7. The French version referred to battleships and battlecruisers as ‘ships of the line’; a quirk of language and nomenclature.

8. Existing, planned or under-construction capital ships scheduled for cancellation or scrapping totalled 845,740 tons, of which over 400,000 tons were British. Their agreed scrapping list included two pre-dreadnoughts.

9. Cancellations of part-built ships included US vessels on which the US Navy had spent $332 million to that time (in early 1920s money).

10. Britain was allowed to build two new battleships. However, these had to be to Treaty limits. What the Royal Navy really wanted was two of their planned 48,000-ton ‘G3’ class battlecruisers, but that was turned down.

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Copyright © Matthew Wright 2017

 

 

4 COMMENTS

  1. A minor issue with your first ‘fact’ – the Washington Naval Treaty was formally the “TREATY BETWEEN THE BRITISH EMPIRE, THE UNITED STATES OF AMERICA, FRANCE, ITALY AND JAPAN LIMITATING NAVAL ARMAMENT” – the term ‘Five Power Treaty’ does not appear anywhere in the document.

    • The name I used is correct to the legal record I consulted: https://atojs.natlib.govt.nz/cgi-bin/atojs?a=d&cl=search&d=AJHR1922-I.2.1.2.6&srpos=3&e=——-10–1——0washington+treaty–

  2. I can’t see the term ‘Five Power Treaty’ anywhere in that document. In fact it uses the same title I did above. Am I missing something?

    The term ”Five Power Treaty’ was used informally a the time, but it was never a formal title.

    Regards

    David

    • Hi David, if you check carefully you’ll see the document I referred to has a different title from the one you cite: it refers to the “Treaty between the United States of America, the British Empire, France, Italy and Japan for the Limitation of Naval Armament”, which has a different order of countries. Countries in your order are given both on the Navweps site and in an Australian online version of the original document, here: http://www.austlii.edu.au/au/other/dfat/treaties/1923/9.html – but not in the reference I sent.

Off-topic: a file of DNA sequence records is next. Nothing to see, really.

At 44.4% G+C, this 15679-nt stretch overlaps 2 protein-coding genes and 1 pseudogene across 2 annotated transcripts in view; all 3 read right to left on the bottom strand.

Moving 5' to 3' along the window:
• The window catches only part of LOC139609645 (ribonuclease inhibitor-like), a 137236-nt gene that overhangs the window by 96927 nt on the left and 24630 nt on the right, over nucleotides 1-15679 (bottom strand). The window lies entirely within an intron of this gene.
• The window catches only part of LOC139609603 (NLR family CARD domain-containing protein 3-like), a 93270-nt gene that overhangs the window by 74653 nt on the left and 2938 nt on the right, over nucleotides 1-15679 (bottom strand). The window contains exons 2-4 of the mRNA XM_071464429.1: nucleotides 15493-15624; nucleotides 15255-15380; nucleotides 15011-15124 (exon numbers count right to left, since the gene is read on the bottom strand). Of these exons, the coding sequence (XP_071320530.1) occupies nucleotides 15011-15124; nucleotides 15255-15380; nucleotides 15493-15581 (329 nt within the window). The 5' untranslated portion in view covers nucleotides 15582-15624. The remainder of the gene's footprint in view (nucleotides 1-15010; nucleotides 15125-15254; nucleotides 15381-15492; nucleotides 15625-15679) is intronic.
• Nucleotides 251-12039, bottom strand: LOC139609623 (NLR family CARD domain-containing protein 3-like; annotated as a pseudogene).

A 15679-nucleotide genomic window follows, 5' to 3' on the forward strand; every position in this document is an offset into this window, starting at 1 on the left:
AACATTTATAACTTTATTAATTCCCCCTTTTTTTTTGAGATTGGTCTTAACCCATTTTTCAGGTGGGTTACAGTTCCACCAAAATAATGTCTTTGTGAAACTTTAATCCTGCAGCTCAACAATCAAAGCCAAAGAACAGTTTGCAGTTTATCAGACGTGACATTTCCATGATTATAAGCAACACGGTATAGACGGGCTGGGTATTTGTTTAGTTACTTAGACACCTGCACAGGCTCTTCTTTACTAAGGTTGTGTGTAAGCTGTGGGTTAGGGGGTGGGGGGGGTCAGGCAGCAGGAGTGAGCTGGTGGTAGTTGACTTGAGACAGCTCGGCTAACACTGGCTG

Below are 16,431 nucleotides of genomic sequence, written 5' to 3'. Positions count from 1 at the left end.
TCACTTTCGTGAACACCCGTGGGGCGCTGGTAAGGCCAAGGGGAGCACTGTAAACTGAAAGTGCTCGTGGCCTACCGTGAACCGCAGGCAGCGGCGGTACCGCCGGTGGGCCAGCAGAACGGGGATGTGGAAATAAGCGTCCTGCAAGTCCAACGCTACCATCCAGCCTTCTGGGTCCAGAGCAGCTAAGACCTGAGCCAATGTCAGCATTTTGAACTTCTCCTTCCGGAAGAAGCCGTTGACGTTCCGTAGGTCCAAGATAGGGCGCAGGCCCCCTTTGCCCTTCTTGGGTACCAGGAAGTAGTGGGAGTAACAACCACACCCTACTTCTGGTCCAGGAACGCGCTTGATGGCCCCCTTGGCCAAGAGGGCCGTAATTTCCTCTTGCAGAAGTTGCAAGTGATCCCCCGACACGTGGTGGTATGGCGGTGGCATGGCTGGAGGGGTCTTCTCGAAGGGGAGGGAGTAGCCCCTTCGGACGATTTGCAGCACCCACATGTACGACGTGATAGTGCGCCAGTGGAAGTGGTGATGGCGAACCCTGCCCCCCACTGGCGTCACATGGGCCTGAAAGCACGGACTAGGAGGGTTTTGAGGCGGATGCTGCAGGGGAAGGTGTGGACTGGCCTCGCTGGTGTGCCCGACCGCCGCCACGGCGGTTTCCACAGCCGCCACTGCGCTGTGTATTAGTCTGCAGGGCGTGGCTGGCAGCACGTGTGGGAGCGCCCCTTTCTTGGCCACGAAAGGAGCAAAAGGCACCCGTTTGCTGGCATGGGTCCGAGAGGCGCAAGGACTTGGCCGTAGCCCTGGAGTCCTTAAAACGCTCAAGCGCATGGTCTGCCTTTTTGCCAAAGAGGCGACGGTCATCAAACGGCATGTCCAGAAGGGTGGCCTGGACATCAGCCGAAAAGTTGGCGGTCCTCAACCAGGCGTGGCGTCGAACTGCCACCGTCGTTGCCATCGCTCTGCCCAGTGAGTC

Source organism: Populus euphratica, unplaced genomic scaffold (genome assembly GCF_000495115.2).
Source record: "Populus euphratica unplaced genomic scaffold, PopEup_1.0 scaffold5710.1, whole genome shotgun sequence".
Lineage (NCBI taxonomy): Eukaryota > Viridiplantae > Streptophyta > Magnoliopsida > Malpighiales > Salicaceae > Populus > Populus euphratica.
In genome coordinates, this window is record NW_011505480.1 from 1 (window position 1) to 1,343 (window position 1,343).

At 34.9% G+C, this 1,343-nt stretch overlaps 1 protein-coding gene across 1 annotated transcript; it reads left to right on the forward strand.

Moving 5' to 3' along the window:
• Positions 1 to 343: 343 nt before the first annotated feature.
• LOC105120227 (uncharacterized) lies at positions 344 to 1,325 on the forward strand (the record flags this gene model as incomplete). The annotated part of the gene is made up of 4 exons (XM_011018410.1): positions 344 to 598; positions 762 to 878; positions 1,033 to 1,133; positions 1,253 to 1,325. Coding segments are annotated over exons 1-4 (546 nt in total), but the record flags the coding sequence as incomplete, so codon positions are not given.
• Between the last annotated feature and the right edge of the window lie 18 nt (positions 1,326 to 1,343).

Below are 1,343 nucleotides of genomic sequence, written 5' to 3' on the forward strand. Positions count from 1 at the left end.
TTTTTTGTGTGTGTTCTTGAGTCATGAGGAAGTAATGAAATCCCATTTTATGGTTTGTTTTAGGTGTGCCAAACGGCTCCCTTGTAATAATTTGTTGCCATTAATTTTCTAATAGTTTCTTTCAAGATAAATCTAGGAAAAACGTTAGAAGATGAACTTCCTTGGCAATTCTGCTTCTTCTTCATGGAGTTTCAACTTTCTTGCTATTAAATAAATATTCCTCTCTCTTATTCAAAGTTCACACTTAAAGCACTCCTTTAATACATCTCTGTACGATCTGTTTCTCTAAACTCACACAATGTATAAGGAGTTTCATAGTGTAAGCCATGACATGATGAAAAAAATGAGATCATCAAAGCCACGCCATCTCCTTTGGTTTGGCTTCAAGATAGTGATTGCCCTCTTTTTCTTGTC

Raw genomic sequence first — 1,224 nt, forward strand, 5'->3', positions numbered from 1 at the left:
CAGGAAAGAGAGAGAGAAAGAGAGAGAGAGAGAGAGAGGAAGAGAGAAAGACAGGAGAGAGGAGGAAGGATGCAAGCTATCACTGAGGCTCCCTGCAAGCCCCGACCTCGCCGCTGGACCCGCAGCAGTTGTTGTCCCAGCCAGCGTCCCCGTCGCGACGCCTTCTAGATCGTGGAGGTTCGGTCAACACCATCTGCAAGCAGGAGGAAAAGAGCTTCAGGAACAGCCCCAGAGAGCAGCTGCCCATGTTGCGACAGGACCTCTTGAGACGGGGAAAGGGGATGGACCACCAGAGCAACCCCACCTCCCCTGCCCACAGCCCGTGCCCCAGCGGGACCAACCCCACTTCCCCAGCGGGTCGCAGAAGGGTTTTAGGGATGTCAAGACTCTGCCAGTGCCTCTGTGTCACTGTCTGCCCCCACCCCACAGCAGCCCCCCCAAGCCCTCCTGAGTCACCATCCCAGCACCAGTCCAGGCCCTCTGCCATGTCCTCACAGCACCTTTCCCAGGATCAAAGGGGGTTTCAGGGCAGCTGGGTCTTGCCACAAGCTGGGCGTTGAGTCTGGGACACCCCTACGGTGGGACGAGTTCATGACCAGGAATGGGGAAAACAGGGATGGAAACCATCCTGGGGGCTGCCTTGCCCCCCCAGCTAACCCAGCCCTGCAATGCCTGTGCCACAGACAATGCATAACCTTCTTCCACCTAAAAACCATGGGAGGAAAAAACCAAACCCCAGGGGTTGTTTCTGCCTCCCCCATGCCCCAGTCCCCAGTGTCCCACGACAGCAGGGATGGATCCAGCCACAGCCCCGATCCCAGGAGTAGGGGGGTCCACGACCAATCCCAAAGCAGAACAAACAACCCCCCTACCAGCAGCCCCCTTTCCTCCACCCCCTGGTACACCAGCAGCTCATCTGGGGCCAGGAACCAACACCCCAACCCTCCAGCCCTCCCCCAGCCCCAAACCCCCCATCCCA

I actually put a good deal of research into this issue for the article. In terms of the Salmond report I cited (which I regard as more accurate than the Australian online transcription, because it is in original print form and correlates with the US version discussed, e.g. on JSTOR https://www.jstor.org/stable/2213014?seq=1#page_scan_tab_contents ), the references to the five powers are on pp 3, 6 and 8. This was the first reference I have seen to ‘five powers’, which produced the formal title ‘Five Power Treaty’ as cited in other sources I also consulted, notably, the formal US ratification document, where it is given in the first instance along with a clarifying phrase (to avoid confusion with the other five power agreement signed at the Washington conference): https://www.loc.gov/law/help/us-treaties/bevans/m-ust000002-0351.pdf This underscores the status of the phrase, and it is also referenced as the formal name of this treaty in my other sources, e.g. the State Department archive: https://2001-2009.state.gov/r/pa/ho/time/id/88313.htm and this: https://www.globalsecurity.org/military/world/naval-arms-control-1921.htm, and this: http://totallyhistory.com/washington-naval-conference/ , also this http://www.u-s-history.com/pages/h1355.html and this: http://www.digitalhistory.uh.edu/disp_textbook.cfm?smtID=3&psid=3995 – all of which refer to it by this term. The online Britannica also has a useful summary here: https://www.britannica.com/event/Washington-Conference-1921-1922#ref227917